Indexing Bob Cranky : social meaning and the voices of pitmen and keelmen in early nineteenth-century Tyneside song

Article English OPEN
Hermeston, Rodney (2014)

This article examines the social meanings (indexical relations) of Tyneside dialect spoken by pitmen and keelmen in early nineteenth-century Tyneside dialect songs. I focus on the pitman Bob Cranky. Pieces about Bob and other pitmen and keelmen emerge from a song culture enjoyed by audiences of clerks, artisans, and shopkeepers. A debate emerged from the 1970s as to whether Bob is a subject of satire who could not appeal to a ‘working man’, or whether pitmen and keelmen derived self-celebration from him. Recently, the perspective of self-celebration has dominated. The songs, northern dialect literature more broadly, and dialect itself are said to promote communal values, regional, local, and ‘working-class’ solidarity, and populism.\ud I show that pitmen and keelmen are most closely associated in the songs with non-standard spellings and with expletives. Employing a notion of dialogism, I argue that the meaning of the songs and the language attributed to pitmen or keelmen depends on the attitudes of audiences towards their behaviour, and towards nineteenth-century discourses of ‘respectability’ and ‘correct’ language. Bob and his speech may be the subjects of satirical mockery, resistance to respectability, or self-celebration. The material also has potential to convey labouring-class and regional solidarity.
  • References (9)

    Kossick, Kaye. 'Introduction'. Nineteenth-Century English Labouring-Class Poets: 1800-1900. Eds. John Goodridge, Scott McEathron, and Kaye Kossick. 3 vols. London: Pickering & Chatto, 2006. 2: xv-xxx.

    Le Page, R. B., and Andrée Tabouret-Keller. Acts of Identity: Creole-Based Approaches to Language and Ethnicity. 2nd ed. Fernelmont: E. M. E., 2006.

    Lloyd, A. L. Folksong in England. London: Lawrence and Wishart / The Workers' Music Association, 1967.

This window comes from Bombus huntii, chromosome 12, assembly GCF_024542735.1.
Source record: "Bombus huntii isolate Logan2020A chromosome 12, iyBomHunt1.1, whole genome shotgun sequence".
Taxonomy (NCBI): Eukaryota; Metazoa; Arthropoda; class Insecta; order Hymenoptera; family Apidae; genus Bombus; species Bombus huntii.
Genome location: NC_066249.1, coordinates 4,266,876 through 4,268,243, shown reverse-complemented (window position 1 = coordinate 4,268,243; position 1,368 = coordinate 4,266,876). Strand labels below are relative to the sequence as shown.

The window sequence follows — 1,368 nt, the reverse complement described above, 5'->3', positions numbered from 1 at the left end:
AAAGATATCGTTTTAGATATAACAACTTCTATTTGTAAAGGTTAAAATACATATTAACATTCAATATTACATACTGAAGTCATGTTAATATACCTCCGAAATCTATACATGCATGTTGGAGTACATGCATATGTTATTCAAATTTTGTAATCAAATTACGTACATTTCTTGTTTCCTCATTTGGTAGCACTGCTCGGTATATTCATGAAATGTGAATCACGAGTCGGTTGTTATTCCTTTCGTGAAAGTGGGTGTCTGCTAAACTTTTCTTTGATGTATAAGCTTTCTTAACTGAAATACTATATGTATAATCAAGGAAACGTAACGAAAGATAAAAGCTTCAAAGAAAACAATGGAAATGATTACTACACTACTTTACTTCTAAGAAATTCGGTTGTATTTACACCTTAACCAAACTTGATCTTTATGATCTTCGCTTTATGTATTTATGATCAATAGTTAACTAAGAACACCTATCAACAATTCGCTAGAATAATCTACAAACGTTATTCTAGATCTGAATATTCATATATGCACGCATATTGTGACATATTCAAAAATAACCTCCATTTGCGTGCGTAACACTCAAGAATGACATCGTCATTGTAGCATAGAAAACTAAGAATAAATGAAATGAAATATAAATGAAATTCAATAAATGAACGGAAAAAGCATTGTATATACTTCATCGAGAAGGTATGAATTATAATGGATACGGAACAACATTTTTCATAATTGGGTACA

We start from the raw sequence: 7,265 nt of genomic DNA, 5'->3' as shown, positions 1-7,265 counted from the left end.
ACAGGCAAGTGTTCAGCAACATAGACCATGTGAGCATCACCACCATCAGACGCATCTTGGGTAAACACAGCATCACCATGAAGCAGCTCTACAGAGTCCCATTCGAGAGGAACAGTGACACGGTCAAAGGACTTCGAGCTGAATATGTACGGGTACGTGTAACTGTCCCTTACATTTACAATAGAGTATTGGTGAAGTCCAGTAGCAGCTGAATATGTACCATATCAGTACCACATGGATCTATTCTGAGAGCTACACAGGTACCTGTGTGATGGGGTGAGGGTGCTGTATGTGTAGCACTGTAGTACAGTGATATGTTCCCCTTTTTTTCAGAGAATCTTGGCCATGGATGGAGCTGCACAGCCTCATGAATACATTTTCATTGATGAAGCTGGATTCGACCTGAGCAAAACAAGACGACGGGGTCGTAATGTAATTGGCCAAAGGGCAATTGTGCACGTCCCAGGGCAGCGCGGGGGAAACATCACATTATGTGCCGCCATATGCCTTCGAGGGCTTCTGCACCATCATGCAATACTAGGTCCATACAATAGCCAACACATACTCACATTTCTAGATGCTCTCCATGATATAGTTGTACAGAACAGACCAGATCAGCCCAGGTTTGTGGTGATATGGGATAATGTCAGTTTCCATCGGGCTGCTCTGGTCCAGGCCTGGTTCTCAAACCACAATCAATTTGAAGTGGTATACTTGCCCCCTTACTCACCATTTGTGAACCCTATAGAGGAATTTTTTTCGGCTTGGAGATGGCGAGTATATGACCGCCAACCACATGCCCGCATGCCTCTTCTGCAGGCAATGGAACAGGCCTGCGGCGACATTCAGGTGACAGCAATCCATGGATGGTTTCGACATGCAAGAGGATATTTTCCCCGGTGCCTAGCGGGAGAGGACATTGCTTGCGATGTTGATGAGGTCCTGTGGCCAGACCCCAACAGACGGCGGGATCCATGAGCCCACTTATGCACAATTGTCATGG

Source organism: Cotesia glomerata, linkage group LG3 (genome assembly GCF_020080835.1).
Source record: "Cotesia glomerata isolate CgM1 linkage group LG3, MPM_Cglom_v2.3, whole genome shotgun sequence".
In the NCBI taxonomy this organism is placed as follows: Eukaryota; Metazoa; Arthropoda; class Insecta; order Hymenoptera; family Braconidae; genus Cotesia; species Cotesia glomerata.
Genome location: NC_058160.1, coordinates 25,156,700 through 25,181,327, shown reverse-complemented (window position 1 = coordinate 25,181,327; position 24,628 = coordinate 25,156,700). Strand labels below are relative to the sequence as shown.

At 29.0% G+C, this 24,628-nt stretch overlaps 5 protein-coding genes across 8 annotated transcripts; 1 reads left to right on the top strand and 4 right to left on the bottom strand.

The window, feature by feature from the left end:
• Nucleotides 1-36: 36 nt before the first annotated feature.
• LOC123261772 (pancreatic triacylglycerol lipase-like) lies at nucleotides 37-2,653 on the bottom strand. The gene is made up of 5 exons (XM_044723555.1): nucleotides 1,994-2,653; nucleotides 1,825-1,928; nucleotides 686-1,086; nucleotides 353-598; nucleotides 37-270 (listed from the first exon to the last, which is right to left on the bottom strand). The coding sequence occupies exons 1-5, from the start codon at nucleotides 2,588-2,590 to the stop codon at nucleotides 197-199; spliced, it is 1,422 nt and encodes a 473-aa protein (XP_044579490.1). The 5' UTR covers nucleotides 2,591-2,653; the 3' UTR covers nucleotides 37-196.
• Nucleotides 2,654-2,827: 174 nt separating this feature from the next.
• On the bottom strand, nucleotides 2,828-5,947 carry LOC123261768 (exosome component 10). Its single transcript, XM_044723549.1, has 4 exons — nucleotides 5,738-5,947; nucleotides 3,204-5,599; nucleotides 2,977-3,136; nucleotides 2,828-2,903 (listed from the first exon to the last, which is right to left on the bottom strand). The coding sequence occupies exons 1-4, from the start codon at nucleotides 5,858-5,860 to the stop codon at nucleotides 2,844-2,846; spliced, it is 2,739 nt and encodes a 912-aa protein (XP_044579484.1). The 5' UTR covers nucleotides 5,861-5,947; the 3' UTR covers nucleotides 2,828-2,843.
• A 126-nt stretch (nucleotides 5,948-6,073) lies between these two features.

Marshall, John (ed). A Collection of Songs, Comic, Satirical, and Descriptive, Chiefly in the Newcastle Dialect. Newcastle: John Marshall, 1827.

    McCauley, Larry. '“Eawr Folk”: Language, Class, and English Identity in Victorian Dialect Poetry'. Victorian Poetry 39.2 (2001): 287-300.

    McEathron, Scott. 'Introduction'. Ninteenth-Century English Labouring-Class Poets: 1800-1900. Eds. John Goodridge, Scott McEathron, and Kaye Kossick. 3 vols. London: Pickering & Chatto, 2006. 1; xvii-xxiv.

    Medhurst, Andy. A National Joke: Popular Comedy and English Cultural Identities. London / New York: Routledge, 2007.

    Mendoza-Denton, Norma. 'Language and Identity'. Eds. J. K. Chambers, Peter Trudgill, and Natalie Schilling-Estes. The Handbook of Language Variation and Change. Malden, MA / Oxford: Blackwell, 2002. 475-99.

    Midford, William. A Collection of Songs, Comic and Satirical, Chiefly in the Newcastle Dialect. Newcastle upon Tyne: J. Marshall, 1818.

  • Metrics
    0
    views in OpenAIRE
    0
    views in local repository
    146
    downloads in local repository

    The information is available from the following content providers:

    From Number Of Views Number Of Downloads
    Sheffield Hallam University Research Archive - IRUS-UK 0 146
Share - Bookmark